For fashion blogger Jessica Morgan, finding the right jeans is almost a religious experience.
Morgan just bought a pair of $100 Madewell jeans, but her denim nirvana comes from True Religion Apparel Inc. of Vernon. Even at $170 to more than $300, the designer dungarees represent a sacrifice she's willing to make despite the fraying economy.
"They make my butt look perky," said Morgan, 33, who owns five pairs of True Religion Brand jeans. "That is the Holy Grail of jeans."
"For women in Los Angeles, who wear jeans almost all of the time, it's an investment," said Morgan, half of the duo responsible for the popular "Go Fug Yourself" blog devoted to outing celebrity fashion victims. "If I wear them every day, they really are not that expensive."
While consumer spending remains woefully depressed, expensive designer jeans have been one of the few bright spots for manufacturers and retailers, according to NPD Group Inc., a market research company.
Sales of premium brand jeans grew by 17% during 2008 and eked out a 2.3% increase in the most recent three-month period that ended in February, making premium denim one of a few "pockets of growth in an otherwise fizzling fashion market," NPD Group said.
"That is the time period that was the most challenging in terms of consumer spending, so any growth during that time is significant," said Marshal Cohen, NPD Group's chief industry analyst. "With the newfound focus on fit by some of the commodity brands coupled with women's never-ending quest for the perfect pair of jeans, the passion for denim is alive and well."
Denim is one area in which some of the most fundamental rules of the global economy don't appear to apply. Other industries turn to the least expensive foreign labor pools for production. Jeans makers have found that the high cost of manufacturing in the U.S. is actually a selling point.
"In the U.S., people care that their jeans are manufactured here," said Eric Beder, an analyst for Brean Murray, Carret & Co. "To consumers outside the U.S., it's crucial. Jeans are considered an American tradition. To be considered a real premium brand, you need to have the 'made in the USA' label on it."
Adriano Goldschmied, the Italian designer of European jeans brands Diesel, Replay, Goldie and Rivet, agrees. In 2007, Goldschmied's luxury denim label GoldSign merged with Paris-born Jerome Dahan's Citizens of Humanity, based in Huntington Park.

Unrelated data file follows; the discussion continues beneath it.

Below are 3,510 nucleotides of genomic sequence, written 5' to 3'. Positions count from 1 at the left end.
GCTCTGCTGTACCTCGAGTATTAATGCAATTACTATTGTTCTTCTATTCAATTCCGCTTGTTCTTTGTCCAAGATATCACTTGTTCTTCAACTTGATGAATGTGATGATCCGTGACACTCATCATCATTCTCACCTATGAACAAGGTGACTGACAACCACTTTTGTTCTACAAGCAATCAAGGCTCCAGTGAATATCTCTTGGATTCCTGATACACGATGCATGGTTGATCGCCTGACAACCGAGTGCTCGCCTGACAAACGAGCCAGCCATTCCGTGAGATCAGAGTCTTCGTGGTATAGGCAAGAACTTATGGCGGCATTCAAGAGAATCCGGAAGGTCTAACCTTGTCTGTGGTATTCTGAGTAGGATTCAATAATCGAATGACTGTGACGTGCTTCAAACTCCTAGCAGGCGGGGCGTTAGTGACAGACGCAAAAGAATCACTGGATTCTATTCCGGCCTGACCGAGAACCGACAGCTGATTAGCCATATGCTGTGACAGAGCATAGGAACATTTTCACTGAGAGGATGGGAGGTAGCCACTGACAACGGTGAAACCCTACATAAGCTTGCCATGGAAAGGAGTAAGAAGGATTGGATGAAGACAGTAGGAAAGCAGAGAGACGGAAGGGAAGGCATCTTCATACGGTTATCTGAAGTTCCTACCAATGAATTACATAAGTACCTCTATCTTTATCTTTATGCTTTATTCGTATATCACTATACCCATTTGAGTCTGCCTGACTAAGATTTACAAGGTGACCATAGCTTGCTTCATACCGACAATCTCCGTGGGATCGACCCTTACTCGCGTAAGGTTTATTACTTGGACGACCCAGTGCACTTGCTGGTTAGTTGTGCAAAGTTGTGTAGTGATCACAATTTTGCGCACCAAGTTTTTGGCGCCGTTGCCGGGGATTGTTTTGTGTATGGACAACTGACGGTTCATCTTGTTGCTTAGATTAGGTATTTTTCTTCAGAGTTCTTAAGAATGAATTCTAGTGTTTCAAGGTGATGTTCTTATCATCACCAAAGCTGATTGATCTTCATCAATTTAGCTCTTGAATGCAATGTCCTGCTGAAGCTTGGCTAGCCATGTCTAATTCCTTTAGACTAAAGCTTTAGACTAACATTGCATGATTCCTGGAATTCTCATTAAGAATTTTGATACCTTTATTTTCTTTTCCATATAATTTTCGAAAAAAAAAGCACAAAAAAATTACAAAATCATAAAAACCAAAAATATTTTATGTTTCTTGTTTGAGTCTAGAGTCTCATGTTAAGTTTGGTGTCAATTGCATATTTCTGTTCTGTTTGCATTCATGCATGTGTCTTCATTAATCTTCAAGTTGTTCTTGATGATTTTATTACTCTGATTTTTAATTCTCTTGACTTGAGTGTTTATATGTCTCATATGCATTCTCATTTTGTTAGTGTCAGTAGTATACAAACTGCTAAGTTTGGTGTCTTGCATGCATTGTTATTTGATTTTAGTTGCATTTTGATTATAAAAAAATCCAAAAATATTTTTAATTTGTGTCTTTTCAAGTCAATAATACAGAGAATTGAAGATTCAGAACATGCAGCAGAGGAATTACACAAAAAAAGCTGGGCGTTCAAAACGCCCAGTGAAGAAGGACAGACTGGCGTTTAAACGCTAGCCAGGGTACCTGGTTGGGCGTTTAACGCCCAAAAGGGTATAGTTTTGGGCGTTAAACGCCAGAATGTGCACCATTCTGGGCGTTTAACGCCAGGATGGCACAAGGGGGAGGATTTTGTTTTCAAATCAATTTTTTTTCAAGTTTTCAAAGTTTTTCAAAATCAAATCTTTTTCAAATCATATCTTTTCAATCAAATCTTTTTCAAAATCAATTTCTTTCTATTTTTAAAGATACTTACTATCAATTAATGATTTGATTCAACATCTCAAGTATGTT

"Nothing more than jeans represent the spirit of America," Goldschmied said. "It's about going to the mall, driving, having fun at the beach. Jeans still represent the life."
Denim buyers aren't going to pull the U.S. economy out of recession, but "it does show that there are people out there who are willing to pay for this sort of thing," Beder said. "It's a relative bargain. The most you are going to pay is $200 to $300. It's affordable luxury. It lasts, and it has a lot of versatility that other clothing items do not have."
Karen Short, an analyst with Friedman, Billings, Ramsey, said that this year has been tough for even the most resilient brands. Short noted that it is difficult to maintain sales at boutique clothing stores when the boutiques are folding.
Recent financial results show that the few publicly held premium jeans manufacturers are holding up fairly well.
True Religion beat analysts' expectations with first-quarter net income that increased 10% to $7.6 million and net sales that rose 19% to $63.6 million, year over year. Joe's Jeans Inc., a Commerce company whose pants retail for $120 and up, saw net income more than double to $800,000 and sales increase 8% to $16.5 million. Guess Inc. posted a 12% boost in adjusted net earnings of $55.3 million, excluding a $22.3-million non-cash impairment charge, and a 9% increase in revenue to $561.1 million in its most recent quarter.
But VF Corp., which owns brands such as low-cost Wrangler and high-cost 7 for All Mankind, said first-quarter profit fell 32% to $100.9 million and revenue slipped 7% to $1.73 billion as shoppers shied away from its upscale denim.
Some companies are trying to combat faltering consumer spending, in part by opening more of their own stores.
Joe's Jeans and True Religion made up for weakness at department stores and boutiques by going directly to customers with their own stores and websites. True Religion's direct sales increased 96% to $23.1 million. The company had 49 of its own stores by the end of the first quarter, up from 18 stores in March 2008.
"The most important thing about my jeans is the fit," said True Religion chief Jeffrey Lubell, whose products are made in L.A. "I try to make your jeans feel like they have been in your closet for 30 years."
At the recent opening of the True Religion store at the Westfield Century City Shopping Center, the retailer's 51st, Scott Icenogle, a marketing director at MGM, bought a pair of straight-leg Ricky jeans. Icenogle, 39, said he was treating himself after getting a break on his 2008 taxes.
"They fit me well and I know they are going to last a long time," the Hancock Park resident said.
Joelle Forte Casady of Castle Heights is another true believer in quality denim. The wardrobe stylist recently added to her collection of about 30 pairs, which includes five by Hudson Brand and 12 by Frankie B.
"I wear jeans five out of the seven days of the week. If I'm spending $150 to $250 a pair, I feel I'm getting my money out of it if I wear them 10 times, and I wear them a lot more than that," Casady said. "That's instead of some sexy heel shoes I might wear six times a year."
"When you think it looks nice and feels right on you," she said, "then it is worth every penny."